The Sino-U.S. Phase One Trade Deal Is an Imperfect Painkiller. What's Next?


featured in American Ambassadors Review, Fall 2019

by Jude Blanchette and Qiu Mingda


After two days of intense talks with United States Trade Representative (USTR) Robert Lighthizer, Chinese Vice Premier Liu He and his delegation crossed the street to the White House on the afternoon of October 11th to meet with President Donald Trump for the first time since the negotiations collapsed in May. The visit marked the 13th round of the bilateral trade talks and concluded with an announcement from the Oval Office of a “phase one” agreement. According to President Trump, this included China’s commitment to purchase $40-50 billion of U.S. agricultural products and a pledge to strengthen its intellectual property protection regime domestically. Moreover, Beijing would make still-unknown adjustments to how it manages its currency, the renminbi. For its part, the United States delayed a scheduled tariff hike on $250 billion of Chinese goods from 25% to 30% on October 15th. In addition, the Treasury Department would potentially review its previous decision to designate China a currency manipulator.


All in all, it seemed to mark a turning point in the bilateral tensions. According to a tweet from President Trump two days later, this was the beginning of a larger deal that would be spread over three phases and that would benefit American farmers and potentially put an end to the trade hostilities between the two nations. In short, he tweeted, “the relationship with China is very good.” Though he acknowledged that the actual terms of any deal are still being worked out, the President repeatedly expressed optimism that he and Chinese leader Xi Jinping could ink a deal by mid-November during their meeting at the upcoming Asia-Pacific Economic Cooperation (APEC) meeting in Santiago, Chile.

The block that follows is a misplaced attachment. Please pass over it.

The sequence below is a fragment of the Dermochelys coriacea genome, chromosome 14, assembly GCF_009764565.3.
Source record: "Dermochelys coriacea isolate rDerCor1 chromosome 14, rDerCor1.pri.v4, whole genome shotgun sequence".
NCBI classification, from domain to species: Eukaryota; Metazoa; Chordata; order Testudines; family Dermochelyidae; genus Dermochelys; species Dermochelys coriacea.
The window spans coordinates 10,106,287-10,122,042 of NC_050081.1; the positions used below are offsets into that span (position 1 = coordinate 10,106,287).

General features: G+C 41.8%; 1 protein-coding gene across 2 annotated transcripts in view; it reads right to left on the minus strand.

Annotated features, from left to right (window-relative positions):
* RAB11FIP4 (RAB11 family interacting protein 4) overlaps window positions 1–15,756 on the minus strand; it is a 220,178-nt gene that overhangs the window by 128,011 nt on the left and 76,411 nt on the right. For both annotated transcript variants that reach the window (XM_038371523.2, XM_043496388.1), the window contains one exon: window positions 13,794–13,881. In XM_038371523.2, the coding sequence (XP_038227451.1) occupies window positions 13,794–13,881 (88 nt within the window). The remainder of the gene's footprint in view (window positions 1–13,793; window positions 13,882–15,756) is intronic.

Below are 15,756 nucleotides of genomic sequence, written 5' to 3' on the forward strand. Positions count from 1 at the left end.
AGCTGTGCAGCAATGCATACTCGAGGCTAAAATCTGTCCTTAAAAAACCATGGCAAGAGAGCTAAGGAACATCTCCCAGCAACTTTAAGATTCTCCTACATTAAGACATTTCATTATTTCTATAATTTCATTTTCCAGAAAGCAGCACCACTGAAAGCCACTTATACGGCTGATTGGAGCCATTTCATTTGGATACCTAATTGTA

Unfortunately, such confidence is misplaced. The decided lack of details on the scope, timing and mechanics of the phase one announcement is an indication of just how preliminary the agreement is. Second, Beijing remains unwilling to make more substantive concessions on core structural issues, ranging from its preferential treatment of its state-owned enterprises to a credible commitment that it will protect the intellectual property of foreign companies. Finally, even if phase one comes to fruition, this won’t do much to reduce the uncertainty that likely will define the U.S.-China relationship for years to come, as both countries begin to openly acknowledge that they are entering a period of prolonged strategic rivalry.

The decided lack of details on the scope, timing and mechanics of the phase one announcement is an indication of just how preliminary the agreement is.

In contrast to the over-optimism of the U.S. side, China registered a more cautious note. Upon the conclusion of the negotiations, Xinhua, the Chinese state news agency, issued a short readout that described the negotiations as candid, effective and constructive. Notably, it did not mention any specific commitments by Beijing but instead framed the two sides as making good progress and agreeing to move towards an ultimate resolution. China’s Foreign Ministry spokesperson merely confirmed that the U.S. description “is the same with our understanding on this agreement.” However, to date, China has neither confirmed nor denied the particular details of phase one, including offering information on which agricultural products it would buy from the United States and how it plans to adjust its intellectual property and currency regimes.